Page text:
Rachel LC Powell – The Real HU
I didn’t know I wanted to attend a Historically Black College and University (HBCU) until I visited one during a high school college visit. I immediately felt welcomed, protected, encouraged, and a member of an extended family.
Attending Howard University in Washington, DC, in the 1990s was an interesting time — although my classmates and I had the academic and extracurricular experiences of most college students, we saw the hard-hitting effects of what happened when drugs were introduced to a major metropolitan city. As a
student in the School of Communications, journalism professors pushed students to explore how local and national news covered the issues of drugs, health, race, and what I later learned to be social determinants. Public relations and marketing professors taught the impact of messaging, branding, and corporate partnerships on the perceptions and realities for different communities. And aside from the classroom lessons, attending an HBCU with other Black students from across the globe really proved that Black people are not a monolith. While we share many life experiences, Black people have a range of beliefs on politics, the arts, religion, and other facets of life.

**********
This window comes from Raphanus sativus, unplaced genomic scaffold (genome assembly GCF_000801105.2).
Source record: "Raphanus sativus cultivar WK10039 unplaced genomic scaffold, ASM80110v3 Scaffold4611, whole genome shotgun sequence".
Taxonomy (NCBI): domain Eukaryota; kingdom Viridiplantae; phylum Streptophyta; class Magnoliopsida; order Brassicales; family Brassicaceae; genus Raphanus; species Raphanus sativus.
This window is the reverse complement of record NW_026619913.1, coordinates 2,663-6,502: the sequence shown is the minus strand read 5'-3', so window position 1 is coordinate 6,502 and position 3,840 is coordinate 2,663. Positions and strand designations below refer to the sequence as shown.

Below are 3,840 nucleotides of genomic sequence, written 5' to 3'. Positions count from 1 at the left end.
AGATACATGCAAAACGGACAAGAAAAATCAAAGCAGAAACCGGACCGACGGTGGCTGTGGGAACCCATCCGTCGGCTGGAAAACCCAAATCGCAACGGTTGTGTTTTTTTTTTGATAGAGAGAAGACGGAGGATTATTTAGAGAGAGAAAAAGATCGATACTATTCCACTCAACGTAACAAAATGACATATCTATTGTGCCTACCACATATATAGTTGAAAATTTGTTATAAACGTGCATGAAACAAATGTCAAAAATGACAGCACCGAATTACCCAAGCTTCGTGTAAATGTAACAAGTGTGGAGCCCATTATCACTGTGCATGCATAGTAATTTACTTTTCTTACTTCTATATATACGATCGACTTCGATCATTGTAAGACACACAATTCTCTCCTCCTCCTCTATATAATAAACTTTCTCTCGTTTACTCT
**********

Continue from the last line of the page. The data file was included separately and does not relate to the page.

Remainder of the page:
Today, in my role as Associate Director for Communication Science in CDC’s NCHHSTP, I can rely on these long-ago-learned lessons to help ensure the work I do and contribute to is helpful and is not demeaning. Communication colleagues in NCHHSTP share messages through campaigns, media, partnerships, and other channels to help people live healthier lives. This can’t be done effectively without understanding your audience and meeting people where they are.
While every college or university provides its alumni with unique experiences, attending an HBCU truly helped shaped the person I am – both professionally and personally.